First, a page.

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How a photo shoot almost ended Ripken's streak

The Iron Man was no match for an errant elbow
(Tom Forget)
@CF_Larue
May 1, 2020

Entering the 1996 All-Star Game in Philadelphia, Orioles shortstop Cal Ripken Jr. had played in 2,239 consecutive Major League games -- over 100 more than Lou Gehrig's record, which he'd broken the year prior. Ripken's streak would last two and a half more seasons, eventually reaching an unbelievable 2,632 games.

Entering the 1996 All-Star Game in Philadelphia, Orioles shortstop Cal Ripken Jr. had played in 2,239 consecutive Major League games -- over 100 more than Lou Gehrig's record, which he'd broken the year prior.

Ripken's streak would last two and a half more seasons, eventually reaching an unbelievable 2,632 games. But it almost ended prematurely on account of a photo shoot gone horribly wrong.

The American League roster was posing for a team photo in center field at Veterans Stadium when, all of a sudden, White Sox reliever Roberto Hernandez slipped on the platform, sending his left elbow flying into Ripken's nose. Baseball's Iron Man went crumbing to the ground:

At first, Hernandez thought the injury might be pretty bad and offered to help. "It was bleeding pretty bad," said Hernandez. "I offered him my shirt to help stop the bleeding."

But he's only human, so his thoughts quickly turned to what this injury could potentially mean for him and his career. “I thought I’d have to get a damn bodyguard the next time we go to Baltimore,” he said. “I knew that if it ended the streak, I’d be dead.”

Fortunately for both Hernandez and Ripken, the broken nose did not end the streak. In fact, thanks to Phillies team physician Dr. Phillip Marone, Ripken was able to start the All-Star Game as planned.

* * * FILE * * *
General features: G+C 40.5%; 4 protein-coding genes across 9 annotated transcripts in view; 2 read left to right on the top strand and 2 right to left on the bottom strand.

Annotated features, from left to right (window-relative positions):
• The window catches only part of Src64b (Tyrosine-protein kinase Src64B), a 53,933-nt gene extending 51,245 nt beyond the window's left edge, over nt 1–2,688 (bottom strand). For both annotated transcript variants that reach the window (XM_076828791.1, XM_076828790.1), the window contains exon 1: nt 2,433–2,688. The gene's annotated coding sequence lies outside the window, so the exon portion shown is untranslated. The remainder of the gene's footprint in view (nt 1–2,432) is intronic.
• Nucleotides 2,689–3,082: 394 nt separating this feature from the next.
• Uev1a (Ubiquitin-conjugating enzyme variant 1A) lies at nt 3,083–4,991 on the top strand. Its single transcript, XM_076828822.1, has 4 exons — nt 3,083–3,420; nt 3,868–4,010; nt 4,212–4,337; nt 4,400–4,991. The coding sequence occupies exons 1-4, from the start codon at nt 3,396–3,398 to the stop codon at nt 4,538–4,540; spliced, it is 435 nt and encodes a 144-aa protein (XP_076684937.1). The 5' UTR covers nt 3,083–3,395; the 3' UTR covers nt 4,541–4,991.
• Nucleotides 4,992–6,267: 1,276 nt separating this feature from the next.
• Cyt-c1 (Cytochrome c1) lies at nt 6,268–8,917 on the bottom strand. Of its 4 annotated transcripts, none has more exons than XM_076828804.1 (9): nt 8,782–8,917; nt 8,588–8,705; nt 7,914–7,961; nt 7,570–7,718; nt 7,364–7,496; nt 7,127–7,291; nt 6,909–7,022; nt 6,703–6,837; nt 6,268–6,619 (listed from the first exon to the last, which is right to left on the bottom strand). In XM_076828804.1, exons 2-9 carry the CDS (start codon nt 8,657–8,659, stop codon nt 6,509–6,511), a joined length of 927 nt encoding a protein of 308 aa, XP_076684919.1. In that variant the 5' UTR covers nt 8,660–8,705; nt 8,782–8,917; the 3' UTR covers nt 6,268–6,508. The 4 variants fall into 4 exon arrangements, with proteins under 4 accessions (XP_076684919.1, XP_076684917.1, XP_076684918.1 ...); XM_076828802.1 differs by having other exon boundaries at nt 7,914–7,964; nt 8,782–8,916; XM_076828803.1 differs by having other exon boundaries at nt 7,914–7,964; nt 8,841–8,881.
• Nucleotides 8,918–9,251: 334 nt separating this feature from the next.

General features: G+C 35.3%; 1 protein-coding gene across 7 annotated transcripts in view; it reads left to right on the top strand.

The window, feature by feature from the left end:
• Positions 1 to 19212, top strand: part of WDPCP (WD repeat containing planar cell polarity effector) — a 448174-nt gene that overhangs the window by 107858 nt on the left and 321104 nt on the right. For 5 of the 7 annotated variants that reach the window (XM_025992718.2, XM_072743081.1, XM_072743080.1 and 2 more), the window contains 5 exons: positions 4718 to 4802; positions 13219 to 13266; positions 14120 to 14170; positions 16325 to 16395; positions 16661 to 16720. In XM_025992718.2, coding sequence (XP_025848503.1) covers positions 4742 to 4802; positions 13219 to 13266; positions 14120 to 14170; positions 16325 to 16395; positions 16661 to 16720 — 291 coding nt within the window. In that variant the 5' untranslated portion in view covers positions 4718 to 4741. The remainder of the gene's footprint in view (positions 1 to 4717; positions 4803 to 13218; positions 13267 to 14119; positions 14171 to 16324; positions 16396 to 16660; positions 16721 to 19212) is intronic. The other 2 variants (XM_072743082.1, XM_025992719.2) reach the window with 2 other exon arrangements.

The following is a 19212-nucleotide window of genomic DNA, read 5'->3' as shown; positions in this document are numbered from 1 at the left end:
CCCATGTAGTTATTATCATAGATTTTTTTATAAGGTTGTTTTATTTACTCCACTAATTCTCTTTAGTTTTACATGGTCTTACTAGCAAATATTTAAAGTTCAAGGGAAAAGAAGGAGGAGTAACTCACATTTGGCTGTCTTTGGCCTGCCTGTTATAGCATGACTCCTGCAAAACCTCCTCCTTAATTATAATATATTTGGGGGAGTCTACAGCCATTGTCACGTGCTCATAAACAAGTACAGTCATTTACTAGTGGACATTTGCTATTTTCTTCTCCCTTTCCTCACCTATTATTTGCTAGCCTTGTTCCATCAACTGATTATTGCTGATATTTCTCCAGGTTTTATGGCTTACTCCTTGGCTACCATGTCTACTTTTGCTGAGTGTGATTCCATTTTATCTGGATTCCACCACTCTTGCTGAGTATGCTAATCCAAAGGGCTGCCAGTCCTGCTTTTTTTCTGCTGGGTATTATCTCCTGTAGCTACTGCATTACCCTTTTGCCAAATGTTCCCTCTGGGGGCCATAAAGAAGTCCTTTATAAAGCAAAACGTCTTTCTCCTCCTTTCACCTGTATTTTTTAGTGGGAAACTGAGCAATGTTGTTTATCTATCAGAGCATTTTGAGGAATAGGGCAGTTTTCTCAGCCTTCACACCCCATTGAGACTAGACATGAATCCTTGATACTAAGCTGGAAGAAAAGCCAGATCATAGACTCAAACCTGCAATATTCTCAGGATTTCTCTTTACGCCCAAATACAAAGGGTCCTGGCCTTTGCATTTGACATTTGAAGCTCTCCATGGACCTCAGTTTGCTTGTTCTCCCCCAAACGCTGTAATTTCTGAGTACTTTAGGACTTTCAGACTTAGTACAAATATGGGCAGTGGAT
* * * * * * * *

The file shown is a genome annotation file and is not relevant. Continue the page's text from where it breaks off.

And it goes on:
“He kind of pinched it, popped it and put it back in place,” said Ripken. The gauze Marone put in the Oriole's nose could be seen during the game, the only visible evidence that Ripken even broke his nose at all.

"I don't think it was ever that straight, but it's straighter than it was a half-hour ago," Ripken joked at the time. “But I reserve the right to use it as a crutch when I make an error or swing and miss.” And he might have had to employ it as an excuse for his 0-for-3 performance in the game.

As for Hernandez -- who was understandably worried in the moment for his American League teammate's well-being -- he didn't seem rattled by the incident when the time came for him to take the mound in the eighth inning. The righty retired three of the four batters he faced, conceding only a two-out triple to Rockies outfielder Ellis Burks.

Despite his hitless performance, the '96 All-Star Game was ultimately a success for Ripken. Not only did he manage to take the field with a broken nose, but he was also ready to go and continue his streak when the Orioles hosted the Yankees later that week.

"I don't want to go down in All-Star history as the only guy ever injured during a team picture," Ripken said at the time. Mission accomplished.

Eric Chesterton is a writer for MLB.com. He is an appreciator of the stolen base, the bunt against the shift and nearly every unconventional uniform design. He eagerly awaits Jamie Moyer's inevitable comeback.